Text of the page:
During this time of year my mind often harks back to warmer climates and more pleasant surroundings. Imagine sipping a cocktail and watching the sunset with a view across the ocean listening to the sound of fruit bats as they come out to feed. Such a memory is that of the Dutch Antilles, known locally as ABC (Bonaire, Curaçao and Aruba).Bonaire and Curaçao, and to a lesser extent, Aruba, feature prominently in States-side diving magazines as very desirable diving destinations, and a number of specialist UK tour operators now offer those on a standard package basis. Both Bonaire and Curaçao are very easily accessible via a short hop from the UK to Amsterdam and onwards with Dutch carriers KLM and Martinair, the flight time from Amsterdam being about 11 hours.
A week’s package including half board, and dive pack costs in the region of £1000. It is, once on either island, very easy to combine a second week to the other island, as they are merely a 15 minute flight away from each other and linked by local carrier Antillian Airways.I first visited the region in spring 1999, combining both Bonaire and Curaçao in a 2 week package booked directly with local operations via the Internet. In spite of having dived many world destinations and having a long lists of places still to discover, Bonaire has become a special place I will like to return to again if I ever get the opportunity to do so. And if statistics are correct, I am not the only one. Over half of the visitor traffic to Bonaire and Curaçao is from repeat customers.
~~~~~~~~~~~~~~~~~~~~~~~~~~~~~~~~~~~~~~The islands lie in the south eastern corner of the Caribbean region, some 30 odd miles north of the Venezuelan coast. They enjoy very even daily temperatures averaging 27°C throughout the year, a mostly dry, arid type climate with few days of rain in autumn and winter. Vegetation on the islands is not of the lush tropical rain forest type, far from it, but of semi-desert type with massive cacti forests, desert shrub and scrub, and the occasional mangrove swamp. The islands are fairly flat although some hilly terrain can be found on both islands at one end.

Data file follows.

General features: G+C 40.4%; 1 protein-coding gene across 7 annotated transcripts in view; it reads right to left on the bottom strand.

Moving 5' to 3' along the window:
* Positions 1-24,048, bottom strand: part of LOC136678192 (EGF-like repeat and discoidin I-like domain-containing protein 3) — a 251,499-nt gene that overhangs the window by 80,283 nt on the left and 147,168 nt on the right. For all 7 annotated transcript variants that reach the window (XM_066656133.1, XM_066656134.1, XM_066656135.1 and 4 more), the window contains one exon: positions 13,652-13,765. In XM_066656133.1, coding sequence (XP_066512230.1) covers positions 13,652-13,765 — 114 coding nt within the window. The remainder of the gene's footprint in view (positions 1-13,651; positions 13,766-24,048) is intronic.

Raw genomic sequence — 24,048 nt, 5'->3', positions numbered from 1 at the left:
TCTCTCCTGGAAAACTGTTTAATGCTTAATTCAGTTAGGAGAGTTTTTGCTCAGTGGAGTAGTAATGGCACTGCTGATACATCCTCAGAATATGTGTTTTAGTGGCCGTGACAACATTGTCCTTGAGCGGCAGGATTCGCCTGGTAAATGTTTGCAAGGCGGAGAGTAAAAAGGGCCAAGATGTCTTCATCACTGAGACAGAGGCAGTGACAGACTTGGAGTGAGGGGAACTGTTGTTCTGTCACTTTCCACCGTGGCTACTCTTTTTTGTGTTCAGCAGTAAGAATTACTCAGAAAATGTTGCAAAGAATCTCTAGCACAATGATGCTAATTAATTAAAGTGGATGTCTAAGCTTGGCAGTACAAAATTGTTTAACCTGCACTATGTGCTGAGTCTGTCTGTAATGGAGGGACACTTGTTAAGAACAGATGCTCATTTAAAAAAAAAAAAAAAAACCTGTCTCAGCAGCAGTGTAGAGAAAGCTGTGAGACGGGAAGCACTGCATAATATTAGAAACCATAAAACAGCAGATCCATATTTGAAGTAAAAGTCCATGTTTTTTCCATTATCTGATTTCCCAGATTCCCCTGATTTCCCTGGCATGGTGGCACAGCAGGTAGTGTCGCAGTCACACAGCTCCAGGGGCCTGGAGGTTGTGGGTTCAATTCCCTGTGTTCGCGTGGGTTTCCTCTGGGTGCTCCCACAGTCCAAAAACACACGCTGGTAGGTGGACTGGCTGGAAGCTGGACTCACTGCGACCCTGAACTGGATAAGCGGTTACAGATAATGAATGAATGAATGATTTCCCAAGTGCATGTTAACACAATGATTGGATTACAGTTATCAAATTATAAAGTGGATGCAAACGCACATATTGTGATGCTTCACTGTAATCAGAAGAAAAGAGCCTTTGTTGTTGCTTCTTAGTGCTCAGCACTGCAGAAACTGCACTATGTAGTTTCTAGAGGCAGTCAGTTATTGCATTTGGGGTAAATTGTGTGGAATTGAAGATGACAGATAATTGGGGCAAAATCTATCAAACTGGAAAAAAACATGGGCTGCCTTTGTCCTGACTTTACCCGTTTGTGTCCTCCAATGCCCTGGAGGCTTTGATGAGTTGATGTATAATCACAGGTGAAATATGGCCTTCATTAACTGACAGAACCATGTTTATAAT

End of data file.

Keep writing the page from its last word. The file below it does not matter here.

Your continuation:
It is the lack of rain and river outflow that provide the stunning water clarity around the protected side of the islands, with visibility invariably in excess of 30 meters, and regularly reaching 50 meters or more. All the water on the island is produced from desalinated, distilled and purified sea water. It is perfectly safe to drink, though slightly odd in taste.Major contributors to the islands’ success are their locations outside the Caribbean hurricane belt. This makes them a safer bet than most destinations in this area of the world through the late spring to autumn months. There are also “civilised” infrastructures for water, roads, and major commercial and healthcare facilities. The islands are also considered non-malarial, though mosquitoes are around.
~~~~~~~~~~~~~~~~~~~~~~~~~~~~~~~~~~~~~~The Diving Setup
~~~~~~~~~~~~~~~~~~~~~~~~~~~~~~~~~~~~~~The authorities in Bonaire have realised both the ecological importance of their marine environment and the benefit that this has on tourism from divers. Each and every diver who plans to dive in Bonaire Marine Park is required to undergo a lecture on reef preservation and good diving technique before they are issued with a permit to dive, this permit takes the form of a plastic ID disk that must be attached to your BC at all times.